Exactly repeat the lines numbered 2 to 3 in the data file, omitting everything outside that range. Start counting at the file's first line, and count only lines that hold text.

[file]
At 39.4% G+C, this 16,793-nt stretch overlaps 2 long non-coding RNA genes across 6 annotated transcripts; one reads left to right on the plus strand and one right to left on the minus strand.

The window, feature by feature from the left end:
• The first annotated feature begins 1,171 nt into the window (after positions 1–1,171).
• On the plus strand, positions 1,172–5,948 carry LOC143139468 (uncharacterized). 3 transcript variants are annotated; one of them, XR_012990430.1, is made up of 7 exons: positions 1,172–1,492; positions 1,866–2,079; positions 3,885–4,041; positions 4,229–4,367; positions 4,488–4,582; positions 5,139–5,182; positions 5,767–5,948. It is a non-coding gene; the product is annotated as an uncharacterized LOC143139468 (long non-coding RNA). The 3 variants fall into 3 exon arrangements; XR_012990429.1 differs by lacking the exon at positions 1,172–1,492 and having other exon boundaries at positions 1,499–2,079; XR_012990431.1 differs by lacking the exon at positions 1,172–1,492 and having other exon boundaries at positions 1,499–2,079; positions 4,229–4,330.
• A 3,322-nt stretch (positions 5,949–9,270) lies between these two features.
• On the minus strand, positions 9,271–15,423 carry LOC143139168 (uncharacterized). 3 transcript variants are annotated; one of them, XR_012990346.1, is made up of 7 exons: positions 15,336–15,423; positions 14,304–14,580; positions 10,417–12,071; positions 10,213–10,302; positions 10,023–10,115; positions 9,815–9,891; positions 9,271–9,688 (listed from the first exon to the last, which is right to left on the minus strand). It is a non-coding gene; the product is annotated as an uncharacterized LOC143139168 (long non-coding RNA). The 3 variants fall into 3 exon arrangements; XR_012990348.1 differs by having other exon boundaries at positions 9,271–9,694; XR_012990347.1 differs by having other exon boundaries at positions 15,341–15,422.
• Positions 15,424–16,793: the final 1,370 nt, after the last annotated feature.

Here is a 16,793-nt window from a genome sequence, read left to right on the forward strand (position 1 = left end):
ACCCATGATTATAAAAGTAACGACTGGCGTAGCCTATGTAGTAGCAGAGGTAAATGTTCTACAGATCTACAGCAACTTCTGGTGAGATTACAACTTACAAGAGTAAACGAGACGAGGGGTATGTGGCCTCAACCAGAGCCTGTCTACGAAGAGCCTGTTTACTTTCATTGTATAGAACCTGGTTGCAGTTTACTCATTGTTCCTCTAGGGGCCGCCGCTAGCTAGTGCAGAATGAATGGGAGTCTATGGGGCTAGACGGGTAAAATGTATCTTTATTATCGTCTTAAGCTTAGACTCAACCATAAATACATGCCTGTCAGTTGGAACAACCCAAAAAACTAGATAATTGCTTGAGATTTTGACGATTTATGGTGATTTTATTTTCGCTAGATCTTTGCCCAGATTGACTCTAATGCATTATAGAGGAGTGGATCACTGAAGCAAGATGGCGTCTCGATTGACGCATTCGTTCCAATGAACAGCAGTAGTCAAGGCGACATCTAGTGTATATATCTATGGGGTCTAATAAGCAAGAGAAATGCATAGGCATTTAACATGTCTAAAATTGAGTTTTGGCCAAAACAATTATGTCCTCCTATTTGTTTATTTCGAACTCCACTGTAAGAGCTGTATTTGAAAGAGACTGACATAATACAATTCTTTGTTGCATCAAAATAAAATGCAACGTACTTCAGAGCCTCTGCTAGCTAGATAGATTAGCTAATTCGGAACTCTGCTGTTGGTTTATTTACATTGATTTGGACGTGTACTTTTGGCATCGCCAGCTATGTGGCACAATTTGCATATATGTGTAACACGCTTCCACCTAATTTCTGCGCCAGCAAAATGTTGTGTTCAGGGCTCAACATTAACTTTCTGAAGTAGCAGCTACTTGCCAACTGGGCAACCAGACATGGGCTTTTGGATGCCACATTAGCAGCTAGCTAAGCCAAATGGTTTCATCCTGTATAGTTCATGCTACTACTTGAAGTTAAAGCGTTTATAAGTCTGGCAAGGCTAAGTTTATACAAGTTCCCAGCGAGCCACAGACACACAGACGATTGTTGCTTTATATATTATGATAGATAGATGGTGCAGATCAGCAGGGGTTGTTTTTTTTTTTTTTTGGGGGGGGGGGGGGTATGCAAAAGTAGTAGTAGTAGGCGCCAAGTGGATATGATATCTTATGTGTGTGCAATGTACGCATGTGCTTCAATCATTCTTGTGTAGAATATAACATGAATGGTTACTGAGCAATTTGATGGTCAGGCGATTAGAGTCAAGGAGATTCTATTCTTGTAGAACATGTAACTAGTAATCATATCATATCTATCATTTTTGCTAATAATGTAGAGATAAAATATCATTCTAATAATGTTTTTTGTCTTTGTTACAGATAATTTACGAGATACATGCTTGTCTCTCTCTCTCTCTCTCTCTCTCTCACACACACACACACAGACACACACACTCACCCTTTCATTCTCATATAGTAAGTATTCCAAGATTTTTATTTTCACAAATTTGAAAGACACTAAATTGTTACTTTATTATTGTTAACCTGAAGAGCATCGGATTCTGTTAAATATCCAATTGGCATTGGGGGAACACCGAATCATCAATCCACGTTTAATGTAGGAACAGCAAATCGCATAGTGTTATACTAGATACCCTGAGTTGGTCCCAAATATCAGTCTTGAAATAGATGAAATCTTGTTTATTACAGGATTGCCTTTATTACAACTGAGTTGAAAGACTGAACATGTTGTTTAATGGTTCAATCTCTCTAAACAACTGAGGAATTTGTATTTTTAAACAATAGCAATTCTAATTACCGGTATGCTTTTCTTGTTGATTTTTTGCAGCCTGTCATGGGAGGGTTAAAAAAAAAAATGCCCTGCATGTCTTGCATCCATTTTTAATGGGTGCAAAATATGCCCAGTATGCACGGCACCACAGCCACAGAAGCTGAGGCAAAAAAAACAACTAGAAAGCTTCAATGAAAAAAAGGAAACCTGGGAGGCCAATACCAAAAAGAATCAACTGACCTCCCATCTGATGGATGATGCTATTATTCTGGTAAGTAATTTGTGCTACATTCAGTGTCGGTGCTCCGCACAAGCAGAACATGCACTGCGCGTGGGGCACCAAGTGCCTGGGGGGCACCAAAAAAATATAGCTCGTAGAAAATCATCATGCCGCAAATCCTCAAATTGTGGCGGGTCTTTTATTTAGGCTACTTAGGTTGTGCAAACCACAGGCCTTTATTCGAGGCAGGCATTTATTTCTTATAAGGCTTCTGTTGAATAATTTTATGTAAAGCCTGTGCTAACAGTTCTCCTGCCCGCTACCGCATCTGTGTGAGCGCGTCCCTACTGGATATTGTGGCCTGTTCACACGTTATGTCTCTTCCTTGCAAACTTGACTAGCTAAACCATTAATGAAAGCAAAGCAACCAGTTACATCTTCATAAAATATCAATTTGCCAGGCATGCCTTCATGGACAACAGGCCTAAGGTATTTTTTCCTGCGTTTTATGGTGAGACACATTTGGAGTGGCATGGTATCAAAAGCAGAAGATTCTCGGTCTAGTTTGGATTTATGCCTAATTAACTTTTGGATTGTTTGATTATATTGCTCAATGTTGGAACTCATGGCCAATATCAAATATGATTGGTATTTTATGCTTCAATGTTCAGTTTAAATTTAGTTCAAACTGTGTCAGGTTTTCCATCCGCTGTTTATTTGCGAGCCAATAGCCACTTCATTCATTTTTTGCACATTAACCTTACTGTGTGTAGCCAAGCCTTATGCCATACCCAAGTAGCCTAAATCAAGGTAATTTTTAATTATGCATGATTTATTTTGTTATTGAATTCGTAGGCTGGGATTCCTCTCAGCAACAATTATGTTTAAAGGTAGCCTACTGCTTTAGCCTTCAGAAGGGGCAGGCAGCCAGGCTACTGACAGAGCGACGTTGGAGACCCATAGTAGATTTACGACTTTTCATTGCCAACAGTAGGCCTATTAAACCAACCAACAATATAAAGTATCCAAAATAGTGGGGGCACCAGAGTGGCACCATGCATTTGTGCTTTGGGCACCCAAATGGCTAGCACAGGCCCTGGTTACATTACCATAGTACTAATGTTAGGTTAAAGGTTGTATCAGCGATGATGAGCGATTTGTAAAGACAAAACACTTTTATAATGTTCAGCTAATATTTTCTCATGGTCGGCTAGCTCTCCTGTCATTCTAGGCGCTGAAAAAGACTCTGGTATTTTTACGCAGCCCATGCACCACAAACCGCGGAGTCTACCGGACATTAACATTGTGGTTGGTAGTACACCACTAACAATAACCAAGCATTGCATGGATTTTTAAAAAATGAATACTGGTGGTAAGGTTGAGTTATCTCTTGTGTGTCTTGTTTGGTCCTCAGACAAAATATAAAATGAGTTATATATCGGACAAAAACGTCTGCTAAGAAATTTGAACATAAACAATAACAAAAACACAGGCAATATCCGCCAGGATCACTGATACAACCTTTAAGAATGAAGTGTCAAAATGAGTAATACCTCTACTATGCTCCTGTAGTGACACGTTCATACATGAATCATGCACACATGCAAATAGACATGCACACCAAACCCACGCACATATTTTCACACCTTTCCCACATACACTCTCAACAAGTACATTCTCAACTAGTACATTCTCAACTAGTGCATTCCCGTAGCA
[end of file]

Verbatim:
The window, feature by feature from the left end:
• The first annotated feature begins 1,171 nt into the window (after positions 1–1,171).